Parents challenge Pennsylvania school board’s voucher plan

Thursday, April 16, 1998


Parents in a Pennsylvania school district filed a federal lawsuit today against a district plan that would provide state tax dollars for students to attend religious schools.


A group of Southeast Delco, Pa., parents filed the lawsuit in state court claiming the voucher program subverts the state's constitution, which prevents public funds from being used to support religious schools. The parents' suit also maintains that the Southeast Delco School Board does not have authority to implement the voucher program without state approval.


The parents are represented by People for the American Way, a Washington, D.C.-based civil rights group, and the American Civil Liberties Union Foundation of Pennsylvania.


Last month the Delaware County school board unanimously approved the plan, in which the school district would take money out of its state-supported budget to give to parents wishing to send their children to private and parochial schools.


The voucher plan would provide $250 for each child attending a private kindergarten, $500 for each child in grades 1-8, and $1,000 for each child in grades 9-12.


Unlike voucher programs in Milwaukee and Cleveland, funds would be available to all students — including those already attending private schools — in the district. The school board estimated the program would cost $1.2 million.


Elliot Mincberg, legal director for People for the American Way, called the Southeast Delco voucher program a much more egregious violation of First Amendment church-state separation than other voucher plans proposed to help needy parents stuck in poor public schools.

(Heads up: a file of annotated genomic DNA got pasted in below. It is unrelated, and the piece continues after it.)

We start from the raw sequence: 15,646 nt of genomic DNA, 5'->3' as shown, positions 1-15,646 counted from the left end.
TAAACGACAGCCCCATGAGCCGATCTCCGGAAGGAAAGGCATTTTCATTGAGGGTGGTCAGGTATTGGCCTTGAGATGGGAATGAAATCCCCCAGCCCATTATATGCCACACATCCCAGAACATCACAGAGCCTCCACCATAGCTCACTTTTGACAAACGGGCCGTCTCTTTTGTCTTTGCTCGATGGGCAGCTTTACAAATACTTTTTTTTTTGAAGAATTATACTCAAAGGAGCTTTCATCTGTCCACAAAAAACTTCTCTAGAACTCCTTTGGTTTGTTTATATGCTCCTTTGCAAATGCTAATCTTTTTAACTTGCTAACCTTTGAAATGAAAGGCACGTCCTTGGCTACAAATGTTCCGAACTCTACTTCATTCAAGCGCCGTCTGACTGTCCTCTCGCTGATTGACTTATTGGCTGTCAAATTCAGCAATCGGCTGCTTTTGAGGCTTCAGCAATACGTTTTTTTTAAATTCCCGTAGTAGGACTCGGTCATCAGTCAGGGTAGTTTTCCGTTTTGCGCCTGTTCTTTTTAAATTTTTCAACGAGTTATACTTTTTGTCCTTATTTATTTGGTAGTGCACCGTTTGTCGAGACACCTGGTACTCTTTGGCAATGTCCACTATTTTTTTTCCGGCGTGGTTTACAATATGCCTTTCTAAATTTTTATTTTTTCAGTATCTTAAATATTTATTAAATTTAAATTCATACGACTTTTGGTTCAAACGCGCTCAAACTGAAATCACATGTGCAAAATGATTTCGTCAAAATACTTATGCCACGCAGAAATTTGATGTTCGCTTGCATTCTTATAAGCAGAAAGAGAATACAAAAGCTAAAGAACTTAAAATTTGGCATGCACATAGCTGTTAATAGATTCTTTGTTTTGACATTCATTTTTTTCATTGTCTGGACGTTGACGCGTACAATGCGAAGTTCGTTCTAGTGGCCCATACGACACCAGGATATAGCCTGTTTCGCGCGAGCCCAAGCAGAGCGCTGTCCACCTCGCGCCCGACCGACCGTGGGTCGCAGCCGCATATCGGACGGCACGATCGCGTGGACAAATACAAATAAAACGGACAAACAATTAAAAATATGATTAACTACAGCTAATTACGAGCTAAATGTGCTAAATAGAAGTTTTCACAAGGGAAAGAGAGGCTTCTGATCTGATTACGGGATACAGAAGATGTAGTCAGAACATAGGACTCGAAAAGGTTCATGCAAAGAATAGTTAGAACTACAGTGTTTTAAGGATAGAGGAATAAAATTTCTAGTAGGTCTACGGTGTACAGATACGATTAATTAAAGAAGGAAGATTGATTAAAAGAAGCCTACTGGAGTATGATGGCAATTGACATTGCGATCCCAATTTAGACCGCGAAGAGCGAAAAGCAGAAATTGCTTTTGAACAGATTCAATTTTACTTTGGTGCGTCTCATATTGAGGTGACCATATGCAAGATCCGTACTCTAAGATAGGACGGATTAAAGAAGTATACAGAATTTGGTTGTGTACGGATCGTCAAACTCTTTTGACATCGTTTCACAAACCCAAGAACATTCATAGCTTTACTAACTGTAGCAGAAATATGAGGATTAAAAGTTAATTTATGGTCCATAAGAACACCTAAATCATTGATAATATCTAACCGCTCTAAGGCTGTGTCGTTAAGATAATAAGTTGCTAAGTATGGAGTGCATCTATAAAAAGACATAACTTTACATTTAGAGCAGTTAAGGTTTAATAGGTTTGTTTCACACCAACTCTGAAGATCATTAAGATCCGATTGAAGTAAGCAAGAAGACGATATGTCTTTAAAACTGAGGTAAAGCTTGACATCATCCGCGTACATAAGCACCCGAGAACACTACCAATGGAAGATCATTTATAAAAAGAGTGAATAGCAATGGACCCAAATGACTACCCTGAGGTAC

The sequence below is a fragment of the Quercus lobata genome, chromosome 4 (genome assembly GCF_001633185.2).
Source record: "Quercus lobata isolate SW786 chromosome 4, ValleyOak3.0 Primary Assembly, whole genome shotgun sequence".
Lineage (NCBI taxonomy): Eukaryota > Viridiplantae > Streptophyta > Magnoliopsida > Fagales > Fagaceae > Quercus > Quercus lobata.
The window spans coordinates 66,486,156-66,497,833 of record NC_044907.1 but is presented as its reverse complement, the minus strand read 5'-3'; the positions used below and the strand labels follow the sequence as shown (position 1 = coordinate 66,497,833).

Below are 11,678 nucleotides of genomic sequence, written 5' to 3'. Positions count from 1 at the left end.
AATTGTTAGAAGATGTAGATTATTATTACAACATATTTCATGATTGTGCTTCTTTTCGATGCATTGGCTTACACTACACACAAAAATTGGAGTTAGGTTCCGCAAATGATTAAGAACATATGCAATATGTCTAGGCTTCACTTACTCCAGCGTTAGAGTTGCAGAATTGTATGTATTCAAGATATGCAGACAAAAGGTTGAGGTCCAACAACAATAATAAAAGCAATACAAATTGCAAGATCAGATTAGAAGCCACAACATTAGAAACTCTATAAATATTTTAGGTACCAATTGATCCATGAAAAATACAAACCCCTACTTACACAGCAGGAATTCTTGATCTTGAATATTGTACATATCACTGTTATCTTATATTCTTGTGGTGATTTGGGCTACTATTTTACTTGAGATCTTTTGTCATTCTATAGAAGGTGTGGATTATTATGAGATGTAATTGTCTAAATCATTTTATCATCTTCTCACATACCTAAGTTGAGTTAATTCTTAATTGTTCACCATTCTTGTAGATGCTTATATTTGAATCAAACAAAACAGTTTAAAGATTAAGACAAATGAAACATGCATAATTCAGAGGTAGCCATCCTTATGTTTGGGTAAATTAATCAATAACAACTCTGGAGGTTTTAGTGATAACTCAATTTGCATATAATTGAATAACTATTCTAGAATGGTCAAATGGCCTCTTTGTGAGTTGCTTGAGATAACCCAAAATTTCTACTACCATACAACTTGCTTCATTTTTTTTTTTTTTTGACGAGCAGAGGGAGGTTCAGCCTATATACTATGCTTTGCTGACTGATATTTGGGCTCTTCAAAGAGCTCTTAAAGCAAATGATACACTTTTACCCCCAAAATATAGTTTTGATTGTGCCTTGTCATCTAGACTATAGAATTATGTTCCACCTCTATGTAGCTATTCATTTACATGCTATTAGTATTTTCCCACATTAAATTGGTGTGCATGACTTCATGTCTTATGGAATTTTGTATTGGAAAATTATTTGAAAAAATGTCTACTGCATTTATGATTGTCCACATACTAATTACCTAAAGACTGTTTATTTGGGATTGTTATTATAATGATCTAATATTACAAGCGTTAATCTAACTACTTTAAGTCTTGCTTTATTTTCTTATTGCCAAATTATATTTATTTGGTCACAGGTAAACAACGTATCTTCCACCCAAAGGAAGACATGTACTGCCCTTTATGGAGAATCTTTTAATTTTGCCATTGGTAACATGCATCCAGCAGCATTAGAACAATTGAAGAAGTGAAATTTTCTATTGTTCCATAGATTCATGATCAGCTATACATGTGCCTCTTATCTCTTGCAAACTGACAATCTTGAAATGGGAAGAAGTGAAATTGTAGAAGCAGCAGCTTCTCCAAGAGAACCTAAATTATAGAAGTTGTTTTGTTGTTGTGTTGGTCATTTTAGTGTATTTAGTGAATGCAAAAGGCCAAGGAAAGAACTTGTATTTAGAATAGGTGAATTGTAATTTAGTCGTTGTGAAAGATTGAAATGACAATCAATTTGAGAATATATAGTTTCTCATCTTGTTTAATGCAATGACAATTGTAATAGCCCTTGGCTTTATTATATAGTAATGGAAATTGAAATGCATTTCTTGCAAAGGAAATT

“Proponents of voucher schemes say they want to help inner-city kids,” Mincberg said. “This program won't spend a dime on kids who are in the county's public schools that are in desperate need of more money. Instead this plan will take more money from the public school budgets and funnel it into private schools.”


The Institute for Justice, a D.C.-based libertarian legal firm that is representing voucher plans in Milwaukee, Cleveland, and Maine, will defend Southeast Delco's voucher program.


“Southeast Delco is taking this commonsense approach to avoid the educational breakdown and financial costs that come from over-crowding,” said Clint Bolick, the group's legal director.


“By affording parents the option to select the school — public, private or parochial — that best meets their children's needs, the school district takes pressure off the system and may well avoid the huge costs of constructing new school buildings,” Bolick said.


The voucher programs in Cleveland and Milwaukee are clouded in uncertainty because of legal challenges based on the First Amendment's separation of church and state principle. Last year the Ohio Court of Appeals ruled that the Cleveland program violated the separation of church and state by providing direct government funding to religious institutions.


The Milwaukee program, which is similar to Cleveland's, has likewise been invalidated by a state court ruling that said it subverted church-state separation.


When the Delaware County school board approved the program, its president defended it as a fiscally conservative plan that would not be susceptible to a legal challenge.


“I'm prepared to go to the United States Supreme Court with this,” said Mary Carol Flemming.


Calls to the Delco superintendent's office and the school board regarding today's legal action were not returned.